Socialist candidate Francois Hollande won France's presidential election runoff on Sunday, beating President Nicolas Sarkozy by a clear margin, according to projections by pollsters.
Polling institutes predicted Hollande would win between 51.8 and 52.0 percent of the vote versus Sarkozy's tally of between 48.0 and 48.2 percent.
Hollande, who had led conservative incumbent Sarkozy in polls for months, would become France's first Socialist president since Francois Mitterrand left office in 1995.
Earlier Sunday, news sites in Belgium and Switzerland published figures from several polling institutes, which French media were barred from circulating until polls closed at 8 P.M., which prediceted Hollande's victory.
About 46 million people were called on to choose their president for the next five years. Several hundred thousand voters in overseas French territories cast their ballots on Saturday. By 5 P.M., nearly 72 percent of registered voters had cast their vote, the Interior Ministry said.
By the same time in the first round, the turnout stood at 70.6 percent. Based on those figures, turnout was likely to reach around 81 percent, two polling institutes predicted, down slightly on the last election in 2007.
Sunday marked the climax of a long, emotionally charged campaign, in which Hollande portrayed himself as Sarkozy's antithesis, appealing for unity while Sarkozy courted far-right voters. Sarkozy played up his experience, saying that Hollande - who has never held a ministerial post - was unfit to lead the country at a time of crisis and that his tax-and-spend program would take the country down the road of Greece or Spain. Hollande was the first of the two candidates to vote, in his central rural stronghold of Tulle, a town of which he was previously mayor.
Wearing a dark suit, Hollande, who was accompanied by his partner, Valerie Trierweiler, said it would be a “long day... and for some of them (the French) a beautiful day, for others not.”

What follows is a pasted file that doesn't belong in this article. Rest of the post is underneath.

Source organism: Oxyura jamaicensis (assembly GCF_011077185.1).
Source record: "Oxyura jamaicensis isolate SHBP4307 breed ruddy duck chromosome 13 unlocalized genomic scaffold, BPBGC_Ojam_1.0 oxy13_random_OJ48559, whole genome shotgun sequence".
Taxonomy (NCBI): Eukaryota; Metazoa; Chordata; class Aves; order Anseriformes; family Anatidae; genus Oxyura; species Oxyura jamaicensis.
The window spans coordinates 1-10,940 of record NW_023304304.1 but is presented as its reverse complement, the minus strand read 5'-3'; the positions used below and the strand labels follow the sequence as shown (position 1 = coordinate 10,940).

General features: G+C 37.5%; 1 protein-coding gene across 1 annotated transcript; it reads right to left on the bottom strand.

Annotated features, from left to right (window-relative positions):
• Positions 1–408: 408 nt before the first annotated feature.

Sarkozy was greeted by voters shouting, “Nicolas, president,” as he voted at a school in the wealthy 16th district of Paris with his wife, former supermodel Carla Bruni-Sarkozy. Voting under grey skies in eastern Paris, Aries, a 42-year-old beauty therapist, told dpa she had voted for the incumbent. “For me there was no question of voting Hollande. He has no charisma. I want someone who will bang on the table in Europe,” she said.
Philippe, a 58-year-old computer engineer, said he had voted for Hollande “as much out of rejection of Sarkozy” as out of support for the socialist. “I hope he will manage the crisis in a more humane way, not like the way it's being handled in southern Europe, because until now it's been a failure,” he said.
The election was being closely watched for its impact on the European Union and the euro. Hollande has said that, if elected, he will renegotiate the European fiscal compact signed by 25 leaders to add chapters on growth and employment. German Chancellor Angela Merkel has told him the pact is not renegotiable.
Polls in the run-up to the election showed Hollande enjoying a strong lead, but the gap narrowed to four points in the final days of campaigning. Sarkozy had predicted the race would be fought “on a razor edge.”
The unknown factor is the voters who supported right-wing Marine Le Pen and centrist Francois Bayrou in the first round on April 22. Le Pen came third and Bayrou came fifth among the 10 initial candidates. Le Pen said she would cast a blank vote. Bayrou endorsed Hollande, but polls showed his supporters as being divided.
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